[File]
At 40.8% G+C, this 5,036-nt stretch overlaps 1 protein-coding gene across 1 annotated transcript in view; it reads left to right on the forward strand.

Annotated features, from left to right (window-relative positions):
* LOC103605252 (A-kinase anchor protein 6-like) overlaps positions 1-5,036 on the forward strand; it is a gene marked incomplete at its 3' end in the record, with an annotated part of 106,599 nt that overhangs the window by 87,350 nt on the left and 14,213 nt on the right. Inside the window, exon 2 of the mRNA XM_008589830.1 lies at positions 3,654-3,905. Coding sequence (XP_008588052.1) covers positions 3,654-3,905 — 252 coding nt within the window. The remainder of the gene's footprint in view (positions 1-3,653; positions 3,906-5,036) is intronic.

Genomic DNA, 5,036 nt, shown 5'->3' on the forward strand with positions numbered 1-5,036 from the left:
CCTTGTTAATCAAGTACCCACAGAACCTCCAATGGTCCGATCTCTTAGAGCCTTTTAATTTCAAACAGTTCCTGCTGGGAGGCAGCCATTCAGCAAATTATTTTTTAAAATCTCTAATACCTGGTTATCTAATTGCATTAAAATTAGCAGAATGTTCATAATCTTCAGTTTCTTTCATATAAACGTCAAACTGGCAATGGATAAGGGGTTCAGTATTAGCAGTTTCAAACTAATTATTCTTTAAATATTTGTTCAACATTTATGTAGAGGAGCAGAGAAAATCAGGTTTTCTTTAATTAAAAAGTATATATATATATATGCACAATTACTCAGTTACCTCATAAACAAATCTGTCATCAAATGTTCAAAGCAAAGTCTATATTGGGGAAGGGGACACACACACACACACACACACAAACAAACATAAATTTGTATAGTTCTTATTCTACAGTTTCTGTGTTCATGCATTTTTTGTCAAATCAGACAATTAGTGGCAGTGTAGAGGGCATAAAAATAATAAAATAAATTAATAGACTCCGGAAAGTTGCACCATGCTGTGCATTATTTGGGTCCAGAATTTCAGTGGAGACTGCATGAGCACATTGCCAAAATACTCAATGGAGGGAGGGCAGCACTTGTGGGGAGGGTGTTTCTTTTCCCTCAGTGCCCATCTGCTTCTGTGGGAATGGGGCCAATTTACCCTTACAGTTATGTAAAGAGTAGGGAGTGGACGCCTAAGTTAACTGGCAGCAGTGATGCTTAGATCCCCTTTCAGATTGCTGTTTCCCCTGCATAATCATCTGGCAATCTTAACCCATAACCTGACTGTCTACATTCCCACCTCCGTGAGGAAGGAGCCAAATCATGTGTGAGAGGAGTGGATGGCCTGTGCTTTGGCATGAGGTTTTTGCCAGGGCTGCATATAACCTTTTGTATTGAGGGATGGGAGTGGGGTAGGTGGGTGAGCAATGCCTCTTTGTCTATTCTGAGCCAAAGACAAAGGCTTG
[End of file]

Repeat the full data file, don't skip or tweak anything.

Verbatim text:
At 40.8% G+C, this 5,036-nt stretch overlaps 1 protein-coding gene across 1 annotated transcript in view; it reads left to right on the forward strand.

Annotated features, from left to right (window-relative positions):
* LOC103605252 (A-kinase anchor protein 6-like) overlaps positions 1-5,036 on the forward strand; it is a gene marked incomplete at its 3' end in the record, with an annotated part of 106,599 nt that overhangs the window by 87,350 nt on the left and 14,213 nt on the right. Inside the window, exon 2 of the mRNA XM_008589830.1 lies at positions 3,654-3,905. Coding sequence (XP_008588052.1) covers positions 3,654-3,905 — 252 coding nt within the window. The remainder of the gene's footprint in view (positions 1-3,653; positions 3,906-5,036) is intronic.

Genomic DNA, 5,036 nt, shown 5'->3' on the forward strand with positions numbered 1-5,036 from the left:
CCTTGTTAATCAAGTACCCACAGAACCTCCAATGGTCCGATCTCTTAGAGCCTTTTAATTTCAAACAGTTCCTGCTGGGAGGCAGCCATTCAGCAAATTATTTTTTAAAATCTCTAATACCTGGTTATCTAATTGCATTAAAATTAGCAGAATGTTCATAATCTTCAGTTTCTTTCATATAAACGTCAAACTGGCAATGGATAAGGGGTTCAGTATTAGCAGTTTCAAACTAATTATTCTTTAAATATTTGTTCAACATTTATGTAGAGGAGCAGAGAAAATCAGGTTTTCTTTAATTAAAAAGTATATATATATATATGCACAATTACTCAGTTACCTCATAAACAAATCTGTCATCAAATGTTCAAAGCAAAGTCTATATTGGGGAAGGGGACACACACACACACACACACACAAACAAACATAAATTTGTATAGTTCTTATTCTACAGTTTCTGTGTTCATGCATTTTTTGTCAAATCAGACAATTAGTGGCAGTGTAGAGGGCATAAAAATAATAAAATAAATTAATAGACTCCGGAAAGTTGCACCATGCTGTGCATTATTTGGGTCCAGAATTTCAGTGGAGACTGCATGAGCACATTGCCAAAATACTCAATGGAGGGAGGGCAGCACTTGTGGGGAGGGTGTTTCTTTTCCCTCAGTGCCCATCTGCTTCTGTGGGAATGGGGCCAATTTACCCTTACAGTTATGTAAAGAGTAGGGAGTGGACGCCTAAGTTAACTGGCAGCAGTGATGCTTAGATCCCCTTTCAGATTGCTGTTTCCCCTGCATAATCATCTGGCAATCTTAACCCATAACCTGACTGTCTACATTCCCACCTCCGTGAGGAAGGAGCCAAATCATGTGTGAGAGGAGTGGATGGCCTGTGCTTTGGCATGAGGTTTTTGCCAGGGCTGCATATAACCTTTTGTATTGAGGGATGGGAGTGGGGTAGGTGGGTGAGCAATGCCTCTTTGTCTATTCTGAGCCAAAGACAAAGGCTTG